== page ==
Wednesday, January 29, 2014

Lions on the move

Posted by: Rebecca Whitham, Communications


We can’t believe the time has already come to see our four young lions move on to the next stage of their lives. Born in November 2012, brothers Pelo and Rudo and sisters Busela and Nobuhle are now nearly the size of their mother, Adia. It’s hard not to think of them as our babies, but the foursome is maturing and getting closer to breeding age. This winter, each cub will be moving to a new home at an accredited zoo. This gives them the opportunity to pair up with new mates and eventually begin their own families through the Species Survival Plan conservation breeding program, while also making room for potential new cubs at Woodland Park Zoo.

The male cubs began growing in their manes last summer. Photo: Dennis Dow/WPZ

There are lots of comings and goings to keep track of as the pride reshapes over the next few weeks. Here’s what has been happening and what is coming up next:

Inside the crate is young male lion, Pelo, being loaded onto a cargo plane. The move went smoothly under the supervision of staff from Woodland Park Zoo and Henry Vilas Zoo. Photo by Christine Anne/Woodland Park Zoo.

Cubs on the move

Pelo was the first young lion to relocate. After the recent extreme weather across the country subsided, Pelo moved to his new home at Henry Vilas Zoo in Madison, Wisconsin this month. To ease the transition, Pelo traveled with a Woodland Park Zoo keeper and staff from Henry Vilas Zoo who ensured his safe arrival. When Pelo touched down on Wisconsin ground, he showed us very positive signs that he is already adjusting. He cooperated when unloading from his travel crate and ate his food on the evening he arrived, a good indicator that he’s comfortable in his new home.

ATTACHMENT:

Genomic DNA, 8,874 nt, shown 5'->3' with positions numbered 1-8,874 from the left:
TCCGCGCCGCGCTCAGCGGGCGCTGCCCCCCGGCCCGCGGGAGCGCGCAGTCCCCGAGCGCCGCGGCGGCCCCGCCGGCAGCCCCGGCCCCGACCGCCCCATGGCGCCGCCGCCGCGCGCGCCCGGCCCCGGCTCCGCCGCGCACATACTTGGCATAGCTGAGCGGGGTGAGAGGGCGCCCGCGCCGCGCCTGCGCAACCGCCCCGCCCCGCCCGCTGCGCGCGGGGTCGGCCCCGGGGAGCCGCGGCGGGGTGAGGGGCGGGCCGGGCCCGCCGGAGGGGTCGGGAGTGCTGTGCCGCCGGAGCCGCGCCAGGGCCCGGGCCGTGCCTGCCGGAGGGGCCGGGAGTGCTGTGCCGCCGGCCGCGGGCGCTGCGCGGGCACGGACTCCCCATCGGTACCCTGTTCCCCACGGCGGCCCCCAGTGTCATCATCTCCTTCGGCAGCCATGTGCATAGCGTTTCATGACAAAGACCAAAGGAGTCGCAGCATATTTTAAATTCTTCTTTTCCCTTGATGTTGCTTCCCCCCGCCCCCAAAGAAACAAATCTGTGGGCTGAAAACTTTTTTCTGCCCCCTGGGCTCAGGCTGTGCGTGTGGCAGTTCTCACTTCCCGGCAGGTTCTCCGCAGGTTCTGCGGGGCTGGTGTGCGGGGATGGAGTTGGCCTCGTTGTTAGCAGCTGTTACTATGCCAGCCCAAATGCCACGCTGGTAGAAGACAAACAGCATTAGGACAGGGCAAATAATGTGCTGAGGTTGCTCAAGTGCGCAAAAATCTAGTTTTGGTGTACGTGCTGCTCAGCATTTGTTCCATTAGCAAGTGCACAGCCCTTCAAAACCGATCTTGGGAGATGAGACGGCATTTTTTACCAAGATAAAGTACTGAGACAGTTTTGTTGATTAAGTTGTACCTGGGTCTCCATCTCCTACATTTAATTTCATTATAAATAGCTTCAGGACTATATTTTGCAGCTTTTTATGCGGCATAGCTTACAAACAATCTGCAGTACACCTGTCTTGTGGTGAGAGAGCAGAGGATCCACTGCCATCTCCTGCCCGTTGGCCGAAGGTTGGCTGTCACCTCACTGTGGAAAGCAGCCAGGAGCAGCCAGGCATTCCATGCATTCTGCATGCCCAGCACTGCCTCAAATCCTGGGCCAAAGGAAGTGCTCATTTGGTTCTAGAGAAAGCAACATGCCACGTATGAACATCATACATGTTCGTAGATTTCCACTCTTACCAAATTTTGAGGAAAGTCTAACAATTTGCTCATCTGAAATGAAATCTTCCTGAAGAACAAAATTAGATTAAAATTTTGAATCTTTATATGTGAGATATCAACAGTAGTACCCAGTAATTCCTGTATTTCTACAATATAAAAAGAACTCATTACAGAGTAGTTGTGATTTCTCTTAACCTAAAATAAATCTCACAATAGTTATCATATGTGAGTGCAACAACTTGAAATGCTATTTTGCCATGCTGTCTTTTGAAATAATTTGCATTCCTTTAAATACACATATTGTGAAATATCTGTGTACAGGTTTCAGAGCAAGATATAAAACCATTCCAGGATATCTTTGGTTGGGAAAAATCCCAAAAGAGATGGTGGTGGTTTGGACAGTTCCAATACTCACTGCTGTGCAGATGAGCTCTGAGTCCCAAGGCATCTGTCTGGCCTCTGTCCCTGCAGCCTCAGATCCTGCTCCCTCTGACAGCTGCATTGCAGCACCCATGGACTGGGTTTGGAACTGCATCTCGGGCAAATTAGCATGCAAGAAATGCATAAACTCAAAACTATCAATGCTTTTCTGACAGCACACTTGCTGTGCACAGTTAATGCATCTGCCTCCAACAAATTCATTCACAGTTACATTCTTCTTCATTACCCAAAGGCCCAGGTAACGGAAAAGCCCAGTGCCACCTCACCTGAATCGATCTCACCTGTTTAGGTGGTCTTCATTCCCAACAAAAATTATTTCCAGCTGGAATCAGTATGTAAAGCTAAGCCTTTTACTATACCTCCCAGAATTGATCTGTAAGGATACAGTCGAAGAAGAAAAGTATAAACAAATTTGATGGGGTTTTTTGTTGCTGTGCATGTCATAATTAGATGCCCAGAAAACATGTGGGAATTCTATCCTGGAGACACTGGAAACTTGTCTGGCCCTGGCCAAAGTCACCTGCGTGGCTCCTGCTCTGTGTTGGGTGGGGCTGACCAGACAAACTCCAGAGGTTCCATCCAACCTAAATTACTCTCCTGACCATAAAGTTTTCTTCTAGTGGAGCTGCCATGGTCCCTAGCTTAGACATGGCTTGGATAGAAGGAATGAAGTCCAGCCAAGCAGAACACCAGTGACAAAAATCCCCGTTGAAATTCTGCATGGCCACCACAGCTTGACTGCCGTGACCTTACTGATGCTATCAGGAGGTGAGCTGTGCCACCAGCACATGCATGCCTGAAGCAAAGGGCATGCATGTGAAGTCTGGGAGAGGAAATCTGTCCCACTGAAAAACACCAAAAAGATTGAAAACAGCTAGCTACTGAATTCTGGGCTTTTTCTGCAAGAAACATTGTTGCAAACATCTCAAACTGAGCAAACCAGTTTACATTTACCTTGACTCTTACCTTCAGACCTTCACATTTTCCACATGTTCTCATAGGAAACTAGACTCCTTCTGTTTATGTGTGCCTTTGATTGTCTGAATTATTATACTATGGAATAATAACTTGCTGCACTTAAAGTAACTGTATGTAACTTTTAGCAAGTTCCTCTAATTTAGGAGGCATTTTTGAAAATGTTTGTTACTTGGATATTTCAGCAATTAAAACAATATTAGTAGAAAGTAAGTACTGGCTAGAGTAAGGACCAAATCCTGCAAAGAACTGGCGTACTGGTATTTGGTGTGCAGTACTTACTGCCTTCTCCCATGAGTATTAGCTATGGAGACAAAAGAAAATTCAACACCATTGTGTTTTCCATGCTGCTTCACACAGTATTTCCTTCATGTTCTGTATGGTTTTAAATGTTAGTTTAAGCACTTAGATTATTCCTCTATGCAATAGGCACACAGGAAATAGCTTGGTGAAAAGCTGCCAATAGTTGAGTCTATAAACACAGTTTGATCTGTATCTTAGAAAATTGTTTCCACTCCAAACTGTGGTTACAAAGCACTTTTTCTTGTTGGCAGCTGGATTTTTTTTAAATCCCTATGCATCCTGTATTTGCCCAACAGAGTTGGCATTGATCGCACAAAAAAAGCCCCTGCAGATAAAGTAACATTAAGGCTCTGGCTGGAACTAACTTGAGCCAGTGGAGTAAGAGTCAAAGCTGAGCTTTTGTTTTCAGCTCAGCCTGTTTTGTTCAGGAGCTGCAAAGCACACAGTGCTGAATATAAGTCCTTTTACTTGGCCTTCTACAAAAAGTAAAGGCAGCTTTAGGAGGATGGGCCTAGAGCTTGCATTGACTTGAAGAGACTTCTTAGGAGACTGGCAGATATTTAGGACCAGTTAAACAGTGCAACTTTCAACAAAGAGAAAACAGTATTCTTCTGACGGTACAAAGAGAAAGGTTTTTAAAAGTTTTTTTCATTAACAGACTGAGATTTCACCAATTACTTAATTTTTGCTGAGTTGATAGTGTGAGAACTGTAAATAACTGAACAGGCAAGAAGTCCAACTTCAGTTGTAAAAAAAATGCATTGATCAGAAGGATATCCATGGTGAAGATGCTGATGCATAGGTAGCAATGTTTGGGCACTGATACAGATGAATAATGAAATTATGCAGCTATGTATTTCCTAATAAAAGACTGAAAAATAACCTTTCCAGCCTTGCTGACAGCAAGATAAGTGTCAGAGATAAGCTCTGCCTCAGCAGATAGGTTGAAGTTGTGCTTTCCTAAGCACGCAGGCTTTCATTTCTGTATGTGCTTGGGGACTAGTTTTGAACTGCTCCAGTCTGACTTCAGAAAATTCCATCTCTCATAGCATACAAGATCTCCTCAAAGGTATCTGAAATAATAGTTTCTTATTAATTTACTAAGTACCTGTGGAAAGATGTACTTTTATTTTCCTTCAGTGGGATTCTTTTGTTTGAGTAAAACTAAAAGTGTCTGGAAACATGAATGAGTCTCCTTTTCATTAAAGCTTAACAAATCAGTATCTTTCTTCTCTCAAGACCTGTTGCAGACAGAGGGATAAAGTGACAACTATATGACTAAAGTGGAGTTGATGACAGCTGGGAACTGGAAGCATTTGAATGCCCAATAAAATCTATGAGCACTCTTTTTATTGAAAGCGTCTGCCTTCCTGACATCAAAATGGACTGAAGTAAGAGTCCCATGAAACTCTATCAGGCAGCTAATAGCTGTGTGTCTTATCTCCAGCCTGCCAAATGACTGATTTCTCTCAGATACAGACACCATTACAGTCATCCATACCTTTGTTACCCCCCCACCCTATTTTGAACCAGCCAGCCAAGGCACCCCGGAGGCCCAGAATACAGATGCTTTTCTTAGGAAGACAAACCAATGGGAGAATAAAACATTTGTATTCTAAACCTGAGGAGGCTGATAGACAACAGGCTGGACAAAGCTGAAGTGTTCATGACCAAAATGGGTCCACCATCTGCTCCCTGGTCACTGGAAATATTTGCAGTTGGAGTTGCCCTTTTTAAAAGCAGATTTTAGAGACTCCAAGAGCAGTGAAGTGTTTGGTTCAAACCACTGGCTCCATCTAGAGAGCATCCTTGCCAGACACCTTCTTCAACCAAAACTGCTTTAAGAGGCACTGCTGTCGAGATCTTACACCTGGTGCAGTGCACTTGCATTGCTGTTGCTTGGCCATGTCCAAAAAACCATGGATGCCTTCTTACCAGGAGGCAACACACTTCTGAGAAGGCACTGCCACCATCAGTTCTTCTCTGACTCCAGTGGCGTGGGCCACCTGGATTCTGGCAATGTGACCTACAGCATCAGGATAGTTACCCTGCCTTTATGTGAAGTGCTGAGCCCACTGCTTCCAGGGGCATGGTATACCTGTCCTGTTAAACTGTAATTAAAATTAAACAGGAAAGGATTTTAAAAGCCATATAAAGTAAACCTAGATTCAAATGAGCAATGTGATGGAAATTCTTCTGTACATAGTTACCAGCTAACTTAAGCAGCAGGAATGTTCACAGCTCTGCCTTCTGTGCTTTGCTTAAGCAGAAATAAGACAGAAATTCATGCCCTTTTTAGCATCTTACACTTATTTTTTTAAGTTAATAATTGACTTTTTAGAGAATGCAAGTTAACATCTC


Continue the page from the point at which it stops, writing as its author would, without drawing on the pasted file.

The young lions have grown adventurous and independent. Photo: Dennis Dow/WPZ

Adjusting to change

How are mom Adia and the remaining cubs reacting to Pelo’s move? Zookeepers are pleased to see the lions are adjusting well. It’s typical for young male lions to begin to separate from the pride. We observed the lions searching around their exhibit when Pelo first left, which is normal behavior, but this only lasted for a few minutes. They have all remained calm through this experience.

Photo: Dennis Dow/WPZ

Last chance to see the cubs

If you want to squeeze in a visit to see the lions before the remaining youngsters leave, plan a trip this February. As moving large carnivores across the country is complex and requires extensive planning, we don’t yet have exact dates for when the others will move out to their new homes. It will be late-February/early-March that the other male, Rudo, heads off to El Paso Zoo in Texas, and the two sisters move to Hogle Zoo in Salt Lake City, Utah.